In August I wrote a post about a tradition of watching the Perseid Meteor Showers with my husband, Charley and for our anniversary I signed us up for a membership in Skyscrapers, “a group of people who are interested in the wonders of the sky.” Seagrave Memorial Observatory in North Scituate, Rhode Island is alive on Saturday nights with astronomers and observers who love discussing and learning about all things celestial.
At our first meeting in September (International Observe the Moon Night), I looked through a restored 1878 Alvan Clark refractor telescope and came face to face with the surface of the moon, craters and all. It was awesome. Another telescope was focused on Saturn and it took awhile for me to adjust the settings to actually see the planet and its rings. At first it just looked to me like a tiny paper clip. But we all know from past posts that technology is not my forte. (There’s supposed to be an accent over the “e” in “forte” but I don’t know how to do that yet, either.) I really want to learn more about operating these telescopes, because Bob, one of the engineers, is going to teach a class on astrophotography. How cool is that?! Then you’ll really see some out-of-this-world photos here. But for now you’ll have to be satisfied with pictures of pumpkins, sunflowers, grilled cheese, Charley and of course, cats.
Last Friday night we headed up to the November meeting with our friend Clark. He’d been one of the Grumman Engineers who worked on the Apollo Spacecraft Landing Design. (For those of you too young to remember any of this historic event and for those of you older folks who would like to take a walk down memory lane, I’ve included an info-graphic on the Apollo 11 Moon Landing in July of 1969.) We thought he’d enjoy meeting some of the engineers and astronomers who comprise the Skyscraper Group. He did. And they were honored to meet him.
That night’s slide presentation and talk was given by Alan Sliski. It documented the acquisition and moving of the Princeton 36-inch Boller and Chivens telescope from New Jersey to New Mexico. This move involved cautiously taking apart and cataloging each part of the telescope, hoisting it out of the Observatory through the dome with a crane, loading it on a flatbed truck and getting it safely to a storage facility in New Mexico. Plans are being made to construct an observatory in which to house it and then it will have to be put back together carefully, piece by piece. Now, I have trouble rotating the mattress on my bed during Spring cleaning, but this telescope move was epic, leaving me to place the mattress thing into proper perspective.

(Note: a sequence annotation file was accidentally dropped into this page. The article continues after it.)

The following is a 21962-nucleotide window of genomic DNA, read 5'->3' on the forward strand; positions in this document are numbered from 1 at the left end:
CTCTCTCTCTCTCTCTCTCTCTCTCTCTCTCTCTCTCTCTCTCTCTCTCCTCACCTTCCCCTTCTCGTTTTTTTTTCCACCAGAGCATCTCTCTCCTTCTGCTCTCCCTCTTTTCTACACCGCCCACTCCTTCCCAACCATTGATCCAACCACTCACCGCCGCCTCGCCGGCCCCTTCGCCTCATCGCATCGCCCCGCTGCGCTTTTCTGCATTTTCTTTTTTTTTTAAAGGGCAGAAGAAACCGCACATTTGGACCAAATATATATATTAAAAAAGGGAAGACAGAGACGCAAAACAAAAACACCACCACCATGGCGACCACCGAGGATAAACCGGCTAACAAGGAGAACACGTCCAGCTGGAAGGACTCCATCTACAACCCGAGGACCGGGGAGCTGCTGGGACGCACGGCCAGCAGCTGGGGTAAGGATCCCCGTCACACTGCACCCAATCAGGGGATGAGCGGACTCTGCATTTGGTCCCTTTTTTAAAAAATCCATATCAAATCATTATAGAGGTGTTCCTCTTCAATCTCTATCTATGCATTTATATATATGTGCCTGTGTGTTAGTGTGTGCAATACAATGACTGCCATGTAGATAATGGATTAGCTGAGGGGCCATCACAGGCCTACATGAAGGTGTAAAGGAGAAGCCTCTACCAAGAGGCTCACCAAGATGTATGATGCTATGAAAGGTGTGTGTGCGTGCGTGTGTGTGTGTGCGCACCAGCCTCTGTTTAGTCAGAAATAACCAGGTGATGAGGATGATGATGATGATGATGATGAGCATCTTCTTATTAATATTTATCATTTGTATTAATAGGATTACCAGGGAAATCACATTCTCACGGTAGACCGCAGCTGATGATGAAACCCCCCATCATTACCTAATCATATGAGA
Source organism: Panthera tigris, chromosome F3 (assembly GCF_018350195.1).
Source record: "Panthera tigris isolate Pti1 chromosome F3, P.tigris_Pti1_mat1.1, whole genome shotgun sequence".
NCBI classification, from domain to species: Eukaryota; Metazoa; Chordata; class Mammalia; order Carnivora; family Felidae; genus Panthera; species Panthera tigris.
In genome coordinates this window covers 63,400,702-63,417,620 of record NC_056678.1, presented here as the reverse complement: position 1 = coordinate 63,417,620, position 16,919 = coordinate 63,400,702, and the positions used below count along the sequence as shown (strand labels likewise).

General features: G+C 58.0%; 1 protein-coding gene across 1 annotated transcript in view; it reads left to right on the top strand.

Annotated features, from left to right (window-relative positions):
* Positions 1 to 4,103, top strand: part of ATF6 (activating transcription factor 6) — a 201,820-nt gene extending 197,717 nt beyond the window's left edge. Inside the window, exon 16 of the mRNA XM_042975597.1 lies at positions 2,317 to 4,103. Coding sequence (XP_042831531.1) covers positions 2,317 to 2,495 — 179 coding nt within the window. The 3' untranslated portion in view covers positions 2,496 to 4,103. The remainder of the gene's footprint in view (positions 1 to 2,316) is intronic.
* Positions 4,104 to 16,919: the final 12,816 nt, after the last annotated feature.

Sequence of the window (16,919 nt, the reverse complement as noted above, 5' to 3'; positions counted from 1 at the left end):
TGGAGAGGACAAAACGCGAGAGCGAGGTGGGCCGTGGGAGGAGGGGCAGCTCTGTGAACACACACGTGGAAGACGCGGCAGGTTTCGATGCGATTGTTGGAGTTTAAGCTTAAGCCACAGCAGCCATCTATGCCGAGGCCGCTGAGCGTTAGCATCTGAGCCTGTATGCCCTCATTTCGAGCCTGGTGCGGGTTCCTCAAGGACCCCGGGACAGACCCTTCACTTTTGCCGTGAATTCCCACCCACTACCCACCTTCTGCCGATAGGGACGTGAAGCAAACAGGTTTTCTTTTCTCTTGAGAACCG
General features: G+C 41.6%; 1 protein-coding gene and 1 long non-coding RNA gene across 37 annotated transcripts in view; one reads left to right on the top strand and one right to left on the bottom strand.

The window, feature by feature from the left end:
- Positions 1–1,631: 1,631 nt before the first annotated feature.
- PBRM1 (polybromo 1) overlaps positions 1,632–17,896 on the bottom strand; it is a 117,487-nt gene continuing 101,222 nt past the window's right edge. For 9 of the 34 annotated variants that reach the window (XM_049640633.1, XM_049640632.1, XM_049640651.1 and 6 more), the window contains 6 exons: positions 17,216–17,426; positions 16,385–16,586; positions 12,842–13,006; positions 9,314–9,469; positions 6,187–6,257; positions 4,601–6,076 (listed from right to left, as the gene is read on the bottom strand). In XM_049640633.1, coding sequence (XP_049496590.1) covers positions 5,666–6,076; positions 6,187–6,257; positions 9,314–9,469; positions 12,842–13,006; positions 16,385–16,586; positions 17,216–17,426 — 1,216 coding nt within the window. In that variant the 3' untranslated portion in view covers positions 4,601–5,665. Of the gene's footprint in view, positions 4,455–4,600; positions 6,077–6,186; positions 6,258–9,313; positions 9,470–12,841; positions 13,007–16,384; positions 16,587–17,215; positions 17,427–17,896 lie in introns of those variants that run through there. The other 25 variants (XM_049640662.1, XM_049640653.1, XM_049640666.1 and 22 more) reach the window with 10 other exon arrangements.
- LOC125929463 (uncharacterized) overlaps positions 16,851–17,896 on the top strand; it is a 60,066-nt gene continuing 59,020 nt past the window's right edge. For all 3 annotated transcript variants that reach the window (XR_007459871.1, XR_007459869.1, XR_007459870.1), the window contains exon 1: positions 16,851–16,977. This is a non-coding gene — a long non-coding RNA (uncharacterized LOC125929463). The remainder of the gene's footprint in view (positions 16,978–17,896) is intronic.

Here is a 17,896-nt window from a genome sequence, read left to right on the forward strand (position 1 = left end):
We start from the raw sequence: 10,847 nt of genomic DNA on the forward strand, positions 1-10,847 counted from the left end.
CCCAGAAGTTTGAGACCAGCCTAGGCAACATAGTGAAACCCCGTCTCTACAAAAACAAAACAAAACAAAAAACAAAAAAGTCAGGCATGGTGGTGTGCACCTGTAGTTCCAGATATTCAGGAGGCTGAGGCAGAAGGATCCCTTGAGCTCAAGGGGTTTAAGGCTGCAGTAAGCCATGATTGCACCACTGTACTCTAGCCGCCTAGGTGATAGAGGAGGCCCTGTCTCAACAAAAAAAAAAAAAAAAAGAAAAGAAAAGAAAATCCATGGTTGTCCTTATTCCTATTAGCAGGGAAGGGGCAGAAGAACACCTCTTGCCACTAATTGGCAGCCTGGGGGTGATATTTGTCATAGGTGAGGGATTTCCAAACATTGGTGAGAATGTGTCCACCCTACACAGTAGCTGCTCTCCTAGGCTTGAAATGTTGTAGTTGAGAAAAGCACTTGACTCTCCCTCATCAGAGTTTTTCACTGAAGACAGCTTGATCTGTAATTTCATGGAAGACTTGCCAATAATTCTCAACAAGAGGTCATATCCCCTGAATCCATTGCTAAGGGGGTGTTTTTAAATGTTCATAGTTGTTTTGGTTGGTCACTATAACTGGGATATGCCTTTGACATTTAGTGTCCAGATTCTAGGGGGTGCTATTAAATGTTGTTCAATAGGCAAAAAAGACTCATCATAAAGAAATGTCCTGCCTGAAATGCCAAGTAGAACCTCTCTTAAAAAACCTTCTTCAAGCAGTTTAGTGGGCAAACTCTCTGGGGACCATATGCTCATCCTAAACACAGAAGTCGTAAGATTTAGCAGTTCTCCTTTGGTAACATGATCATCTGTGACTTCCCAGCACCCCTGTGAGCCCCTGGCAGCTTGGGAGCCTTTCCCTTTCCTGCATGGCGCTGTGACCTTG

Perspective keeps weaving its way into my thoughts a lot lately. I find myself looking up at the sky, always coming to the realization that I am a tiny dot in the universe around me. It’s quite humbling. But it’s not just the infinite enormousness of it all. It’s the encompassing smallness, too. Macrocosm, microcosm. Yin, yang.
The evening following our trip to Seagrave, we had the opportunity to share a meal and conversation with members of a local Mosque. Now, my experience with other religions is very limited. I was brought up in a Catholic home and educated in parochial schools for 12 years. At that time, Catholics were discouraged from finding out about other religions. When I was in the second grade, my aunt signed me up for swim classes at the local Young Women’s Christian Association. My teacher overheard me talking to another child about this and informed the Mother Superior who dutifully informed my parents that the YWCA was Protestant based organization and I should not be participating in their functions. And so, after only three lessons, my swimming instructions ceased. Should I find myself drowning at some point in the future, I’ll place the blame directly on the head of Sister Mary Paranoia who ratted me out.
Much has changed since my childhood. This would not happen now, I hope. I severed my ties with the Catholic Church while in college. I realized one day while soul-searching that I’d never really been a true believer and went along for many years not attending services. A while back, at Charley’s request, we began to attend the Congregational Church in town. At the beginning of their service, the Deacon makes announcements and then says, “Whoever you are and wherever you are in life’s journey, you are welcome here.” I have come to truly cherish this community of caring people. Lately, our pastor, Weldon, a wise and kind man, has begun to open doors for his congregation. He has connected with religious leaders of other faiths and is arranging for us to visit with them at their places of worship. They, in turn, will visit with us. And that is how, we ended up spending our Saturday evening with others from our Church learning about the Muslim Community in our area; watching them at prayer, listening to young women present what their religion means to them, talking, asking questions and sharing a home-cooked meal.
Such an enlightening weekend! Friday, studying the mysteries of the heavens, Saturday, learning more about the people on my own planet. I was left with the distinct feeling of being such a small part of a vast universe made up of many communities of human beings inter-connected by living together and helping each other survive life on earth. The older I get, the more I realize how much I do not know. As I said, it is truly humbling. But I also realize that I want to keep learning as much as I can, because knowledge and understanding trump ignorance. And ignorance is dangerous. If allowed to spread, it can wipe us all off the face of the earth.